Mixed forecast for Europe’s environment
A detailed report looking at the state of the environment in Europe over the past five years shows that progress has been made in many areas but the continued threat of climate change overshadows the success stories.
The European Environment – State and Outlook 2005 is the culmination of years of investigation by the Copenhagen-based European Environment Agency.
The document is the pan-European equivalent to the EA’s State of the Environment report (see related story), with both released every five years to give an overview of recent changes.
It looks at the environment in 31 countries and highlights areas of concern as well as flagging up success stories.
Topping the bill of challenges identified is climate change.
While that will come as a surprise to few people, the report does bring together a host of startling statistics that put the scale of the problem in perspective.
The report says that the four hottest years on record were all in the last decade – 1998, 2002, 2003 and 2004 – and ten percent of Alpine glaciers disappeared during the summer of 2003 alone.
At current rates, three quarters of Switzerland’s glaciers will have melted by 2050.
During the 20th Century Europe’s average temperature rose by 0.95 degrees Celsius, 35% higher than the global average increase of 0.7 degrees and temperatures will continue to rise.
Europe has not seen climate changes on this scale for 5,000 years.
Policy makers, businesses and individuals must act now on a range of environmental matters or pay a heavy price later, says the report.
“Without effective action over several decades, global warming will see ice sheets melting in the north and the spread of deserts from the south,” said Jacqueline McGlade, executive director of the EEA.
“The continent’s population could effectively become concentrated in the centre. Even if we constrain global warming to the EU target of a 2 degree increase, we will be living in atmospheric conditions that human beings have never experienced. Deeper cuts in emissions are needed.”
There is also good news in the report, which claims past EU legislation on environment has worked.
The continent has cleaned up its water and its air, phased out some ozone depleting substances and doubled rates of waste recycling.
Europeans are also driving cars that pollute less – without the dramatic improvements made by catalytic converters over the past twenty years, certain emissions would have been ten times the level they are now.
The report warns against complacency, however, pointing out that it has taken ten to twenty years for these actions to show results.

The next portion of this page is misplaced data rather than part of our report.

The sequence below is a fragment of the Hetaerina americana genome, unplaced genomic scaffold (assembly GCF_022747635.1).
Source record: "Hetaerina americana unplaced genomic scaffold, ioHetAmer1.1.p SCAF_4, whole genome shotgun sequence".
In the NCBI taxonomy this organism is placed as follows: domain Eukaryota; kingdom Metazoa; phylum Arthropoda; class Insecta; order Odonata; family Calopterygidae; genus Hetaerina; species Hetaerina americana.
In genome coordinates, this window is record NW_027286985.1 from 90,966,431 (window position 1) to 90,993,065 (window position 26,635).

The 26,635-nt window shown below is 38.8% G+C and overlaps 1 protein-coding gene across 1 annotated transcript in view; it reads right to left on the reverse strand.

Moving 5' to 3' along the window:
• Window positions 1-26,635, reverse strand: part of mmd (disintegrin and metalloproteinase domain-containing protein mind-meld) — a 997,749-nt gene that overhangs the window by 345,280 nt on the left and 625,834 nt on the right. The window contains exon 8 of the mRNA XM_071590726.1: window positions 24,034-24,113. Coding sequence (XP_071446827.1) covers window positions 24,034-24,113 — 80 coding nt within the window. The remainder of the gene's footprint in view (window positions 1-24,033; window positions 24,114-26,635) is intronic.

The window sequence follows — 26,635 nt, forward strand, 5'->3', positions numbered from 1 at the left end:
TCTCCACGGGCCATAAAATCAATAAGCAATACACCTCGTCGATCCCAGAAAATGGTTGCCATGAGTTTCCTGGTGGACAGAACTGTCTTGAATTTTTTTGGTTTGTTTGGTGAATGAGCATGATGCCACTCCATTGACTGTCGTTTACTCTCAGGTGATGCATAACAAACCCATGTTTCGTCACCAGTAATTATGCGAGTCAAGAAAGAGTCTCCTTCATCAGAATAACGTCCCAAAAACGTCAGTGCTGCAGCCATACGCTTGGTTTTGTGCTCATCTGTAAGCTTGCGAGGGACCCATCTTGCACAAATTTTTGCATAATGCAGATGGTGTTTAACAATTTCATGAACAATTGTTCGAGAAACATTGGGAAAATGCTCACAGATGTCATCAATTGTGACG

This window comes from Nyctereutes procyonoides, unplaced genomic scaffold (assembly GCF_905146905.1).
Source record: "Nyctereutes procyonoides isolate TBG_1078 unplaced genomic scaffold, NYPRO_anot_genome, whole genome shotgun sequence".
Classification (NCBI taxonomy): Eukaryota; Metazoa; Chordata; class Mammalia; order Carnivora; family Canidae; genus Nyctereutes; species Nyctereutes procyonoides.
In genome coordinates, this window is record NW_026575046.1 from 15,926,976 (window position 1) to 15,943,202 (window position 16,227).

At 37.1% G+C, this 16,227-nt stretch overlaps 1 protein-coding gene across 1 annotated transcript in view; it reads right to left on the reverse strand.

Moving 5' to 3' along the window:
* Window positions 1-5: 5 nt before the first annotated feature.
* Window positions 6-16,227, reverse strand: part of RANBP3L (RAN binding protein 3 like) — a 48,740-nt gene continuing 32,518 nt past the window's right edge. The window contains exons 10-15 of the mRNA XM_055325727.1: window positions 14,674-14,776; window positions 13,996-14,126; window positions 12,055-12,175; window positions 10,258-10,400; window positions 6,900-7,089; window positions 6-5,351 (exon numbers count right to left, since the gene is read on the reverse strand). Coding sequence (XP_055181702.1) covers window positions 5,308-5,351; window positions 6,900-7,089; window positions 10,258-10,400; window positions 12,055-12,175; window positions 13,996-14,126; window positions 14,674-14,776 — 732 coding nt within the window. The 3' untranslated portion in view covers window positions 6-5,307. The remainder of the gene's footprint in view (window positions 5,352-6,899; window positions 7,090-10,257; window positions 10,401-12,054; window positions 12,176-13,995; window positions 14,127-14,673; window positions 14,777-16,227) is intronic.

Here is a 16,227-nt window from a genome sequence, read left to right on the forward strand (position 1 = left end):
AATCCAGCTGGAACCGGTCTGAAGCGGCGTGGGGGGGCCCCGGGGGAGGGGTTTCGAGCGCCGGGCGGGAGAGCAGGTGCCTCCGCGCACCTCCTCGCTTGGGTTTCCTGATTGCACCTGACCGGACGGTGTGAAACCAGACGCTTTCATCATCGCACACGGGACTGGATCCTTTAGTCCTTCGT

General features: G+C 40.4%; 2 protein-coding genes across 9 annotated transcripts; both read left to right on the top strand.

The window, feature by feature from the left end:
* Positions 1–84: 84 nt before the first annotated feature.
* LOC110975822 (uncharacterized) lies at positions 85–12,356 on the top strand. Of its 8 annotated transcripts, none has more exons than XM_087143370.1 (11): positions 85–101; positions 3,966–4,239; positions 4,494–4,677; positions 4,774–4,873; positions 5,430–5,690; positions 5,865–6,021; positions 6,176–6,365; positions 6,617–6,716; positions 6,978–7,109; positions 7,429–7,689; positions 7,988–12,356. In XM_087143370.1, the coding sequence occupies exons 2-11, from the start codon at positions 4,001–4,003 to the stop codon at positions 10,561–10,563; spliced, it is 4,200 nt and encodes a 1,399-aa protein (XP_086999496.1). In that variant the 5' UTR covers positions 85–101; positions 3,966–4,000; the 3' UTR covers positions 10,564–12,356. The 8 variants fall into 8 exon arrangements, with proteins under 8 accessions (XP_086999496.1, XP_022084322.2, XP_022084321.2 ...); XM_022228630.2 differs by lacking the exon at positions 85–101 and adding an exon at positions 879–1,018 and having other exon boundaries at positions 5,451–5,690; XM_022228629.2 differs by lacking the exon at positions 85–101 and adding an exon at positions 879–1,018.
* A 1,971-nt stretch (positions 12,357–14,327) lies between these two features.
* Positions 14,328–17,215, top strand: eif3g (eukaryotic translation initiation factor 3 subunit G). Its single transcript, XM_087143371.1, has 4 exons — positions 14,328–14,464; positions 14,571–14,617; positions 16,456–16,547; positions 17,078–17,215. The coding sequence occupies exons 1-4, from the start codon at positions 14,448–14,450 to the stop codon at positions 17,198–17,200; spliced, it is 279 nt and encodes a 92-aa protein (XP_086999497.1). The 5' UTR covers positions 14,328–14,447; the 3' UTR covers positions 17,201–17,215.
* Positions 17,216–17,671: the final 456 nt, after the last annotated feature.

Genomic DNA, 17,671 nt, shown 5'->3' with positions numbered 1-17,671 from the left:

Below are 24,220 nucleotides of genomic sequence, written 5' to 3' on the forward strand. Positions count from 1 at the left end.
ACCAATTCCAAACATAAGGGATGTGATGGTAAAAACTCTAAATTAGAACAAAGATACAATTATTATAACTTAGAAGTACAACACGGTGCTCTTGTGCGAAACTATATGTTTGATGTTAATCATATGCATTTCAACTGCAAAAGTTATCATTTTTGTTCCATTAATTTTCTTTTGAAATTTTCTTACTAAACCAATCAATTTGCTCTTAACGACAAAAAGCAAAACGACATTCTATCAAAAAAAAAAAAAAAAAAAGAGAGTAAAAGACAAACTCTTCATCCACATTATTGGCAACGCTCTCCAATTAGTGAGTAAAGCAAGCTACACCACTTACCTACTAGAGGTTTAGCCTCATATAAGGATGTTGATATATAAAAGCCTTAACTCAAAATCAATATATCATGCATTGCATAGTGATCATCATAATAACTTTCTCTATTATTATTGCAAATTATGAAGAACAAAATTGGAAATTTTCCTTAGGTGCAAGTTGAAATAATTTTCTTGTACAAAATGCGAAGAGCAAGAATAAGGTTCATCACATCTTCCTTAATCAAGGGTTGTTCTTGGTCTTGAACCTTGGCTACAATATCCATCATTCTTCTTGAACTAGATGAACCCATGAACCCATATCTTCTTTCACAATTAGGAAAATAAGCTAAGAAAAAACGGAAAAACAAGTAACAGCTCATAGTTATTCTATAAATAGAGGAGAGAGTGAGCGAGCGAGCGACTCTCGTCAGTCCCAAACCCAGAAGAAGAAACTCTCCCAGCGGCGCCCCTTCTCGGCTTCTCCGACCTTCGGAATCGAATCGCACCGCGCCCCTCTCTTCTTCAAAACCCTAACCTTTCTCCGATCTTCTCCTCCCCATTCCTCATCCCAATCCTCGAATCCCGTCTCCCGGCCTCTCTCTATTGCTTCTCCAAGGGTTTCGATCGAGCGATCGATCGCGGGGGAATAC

It also says these environmental success stories are now being overtaken by social changes that are leading to a larger environmental footprint per person.
Europeans are living longer and more of us live alone putting greater demands on living space.
Between 1990 and 2000 more than 800,000 hectares of greenfield land was built on, an area three times the size of Luxembourg.
If this trend continues, the continent’s urban area will double in just over a century, increasing pressure on the remaining natural resources.
Transport, and aviation in particular, is also cause for concern with Europeans travelling further and more often and consuming the planet’s natural resources at twice the world’s average rate.
Transport is the fastest growing contributor to greenhouse gas emissions and will continue to be for the foreseeable future.
Air travel is expected to double between now and 2030. As a result, Europeans are leaving a clear footprint beyond the continent’s borders, depleting natural resources and damaging the world’s environment.
Polls show that over 70% of Europeans want decision makers to give equal weight to environmental, economic and social policies.
To take these views into account, the report underlines that policy makers must work with each other at European, national and local levels.
They must integrate environmental considerations across sectors such as transport, agriculture and energy and set up a framework within which individuals and business can take action, it says.
“Policy makers must be farsighted,” said Prof McGlade.
“We need a gradual shift away from taxes on labour and investment towards taxes on pollution and the inefficient use of materials and land.
“We also need reforms in the way that subsidies are applied to transport, housing, energy and agriculture.
“We need subsidies encouraging sustainable practices and efficient technologies.
“With the necessary incentives built in, such reforms will lead to more investment, innovation and competitiveness. We’ve already seen this in practice in certain countries and sectors.
“Strong taxation of petrol in Europe and high regulatory standards led to cars that have been almost twice as fuel efficient as cars on America’s roads, in recent decades.
“We have seen the cost of inaction in terms of people’s lives and our environment with examples such as the collapse of fish stocks, the use of asbestos in buildings, acid rain and lead in petrol. It pays to act now to secure the long term.”
By Sam Bond
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